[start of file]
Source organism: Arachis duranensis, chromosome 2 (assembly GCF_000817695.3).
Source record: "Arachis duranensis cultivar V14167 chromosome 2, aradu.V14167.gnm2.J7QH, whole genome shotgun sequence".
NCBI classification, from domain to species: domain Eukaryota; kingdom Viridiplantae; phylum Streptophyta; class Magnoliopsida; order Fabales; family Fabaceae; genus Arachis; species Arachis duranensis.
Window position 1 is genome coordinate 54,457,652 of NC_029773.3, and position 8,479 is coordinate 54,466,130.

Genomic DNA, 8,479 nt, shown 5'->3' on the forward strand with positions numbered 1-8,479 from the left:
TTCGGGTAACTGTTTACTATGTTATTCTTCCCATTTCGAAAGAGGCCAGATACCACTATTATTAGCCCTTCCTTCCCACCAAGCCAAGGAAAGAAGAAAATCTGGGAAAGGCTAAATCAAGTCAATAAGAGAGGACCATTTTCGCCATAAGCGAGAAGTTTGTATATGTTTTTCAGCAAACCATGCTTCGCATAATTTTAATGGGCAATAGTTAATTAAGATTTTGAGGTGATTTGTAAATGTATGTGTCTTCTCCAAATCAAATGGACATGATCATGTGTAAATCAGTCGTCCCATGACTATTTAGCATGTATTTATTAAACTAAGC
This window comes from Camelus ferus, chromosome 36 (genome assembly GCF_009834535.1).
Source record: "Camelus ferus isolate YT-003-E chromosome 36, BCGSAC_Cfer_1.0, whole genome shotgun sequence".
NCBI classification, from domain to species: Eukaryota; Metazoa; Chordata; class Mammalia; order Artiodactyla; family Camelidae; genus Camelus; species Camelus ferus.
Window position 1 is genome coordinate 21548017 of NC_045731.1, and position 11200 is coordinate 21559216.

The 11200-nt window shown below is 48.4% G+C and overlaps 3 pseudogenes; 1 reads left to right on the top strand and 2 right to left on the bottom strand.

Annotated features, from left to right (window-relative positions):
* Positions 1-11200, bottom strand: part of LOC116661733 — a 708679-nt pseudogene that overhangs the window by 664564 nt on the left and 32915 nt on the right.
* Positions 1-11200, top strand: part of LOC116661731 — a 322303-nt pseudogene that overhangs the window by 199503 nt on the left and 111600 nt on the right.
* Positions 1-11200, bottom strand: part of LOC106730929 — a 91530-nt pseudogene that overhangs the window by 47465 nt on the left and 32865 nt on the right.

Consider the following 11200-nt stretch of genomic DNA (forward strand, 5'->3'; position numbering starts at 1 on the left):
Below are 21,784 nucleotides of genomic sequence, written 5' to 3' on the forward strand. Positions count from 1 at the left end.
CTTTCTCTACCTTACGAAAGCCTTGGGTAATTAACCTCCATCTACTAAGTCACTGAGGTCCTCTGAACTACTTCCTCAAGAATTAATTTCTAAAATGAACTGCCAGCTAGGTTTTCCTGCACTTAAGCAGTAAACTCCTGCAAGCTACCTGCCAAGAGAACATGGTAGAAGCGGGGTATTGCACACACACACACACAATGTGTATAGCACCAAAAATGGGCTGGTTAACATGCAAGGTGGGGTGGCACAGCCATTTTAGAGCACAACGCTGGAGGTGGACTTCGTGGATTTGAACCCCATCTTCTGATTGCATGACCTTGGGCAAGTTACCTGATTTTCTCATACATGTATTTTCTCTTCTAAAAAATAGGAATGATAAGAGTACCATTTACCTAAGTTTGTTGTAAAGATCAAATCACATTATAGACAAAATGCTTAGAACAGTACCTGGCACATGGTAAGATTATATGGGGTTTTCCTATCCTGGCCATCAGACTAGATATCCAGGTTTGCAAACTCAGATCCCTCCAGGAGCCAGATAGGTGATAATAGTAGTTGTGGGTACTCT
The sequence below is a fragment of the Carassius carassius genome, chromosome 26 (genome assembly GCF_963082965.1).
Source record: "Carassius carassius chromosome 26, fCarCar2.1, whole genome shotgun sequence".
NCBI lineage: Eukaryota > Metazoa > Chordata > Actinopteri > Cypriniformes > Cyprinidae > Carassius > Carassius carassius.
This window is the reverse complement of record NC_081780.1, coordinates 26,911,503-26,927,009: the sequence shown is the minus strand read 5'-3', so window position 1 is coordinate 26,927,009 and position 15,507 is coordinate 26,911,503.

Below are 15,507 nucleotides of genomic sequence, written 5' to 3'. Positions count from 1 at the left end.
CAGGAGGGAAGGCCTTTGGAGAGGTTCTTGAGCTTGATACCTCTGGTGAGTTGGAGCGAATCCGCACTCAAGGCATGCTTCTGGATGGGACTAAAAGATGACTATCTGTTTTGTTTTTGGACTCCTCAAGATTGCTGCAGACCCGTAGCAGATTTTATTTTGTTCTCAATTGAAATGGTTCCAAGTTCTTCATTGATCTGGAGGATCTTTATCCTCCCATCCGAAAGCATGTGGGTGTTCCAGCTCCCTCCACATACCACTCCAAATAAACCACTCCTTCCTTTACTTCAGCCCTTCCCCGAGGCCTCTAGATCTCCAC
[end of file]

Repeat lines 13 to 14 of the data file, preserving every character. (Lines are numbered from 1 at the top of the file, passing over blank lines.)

* Positions 1-11200, bottom strand: part of LOC116661733 — a 708679-nt pseudogene that overhangs the window by 664564 nt on the left and 32915 nt on the right.
* Positions 1-11200, top strand: part of LOC116661731 — a 322303-nt pseudogene that overhangs the window by 199503 nt on the left and 111600 nt on the right.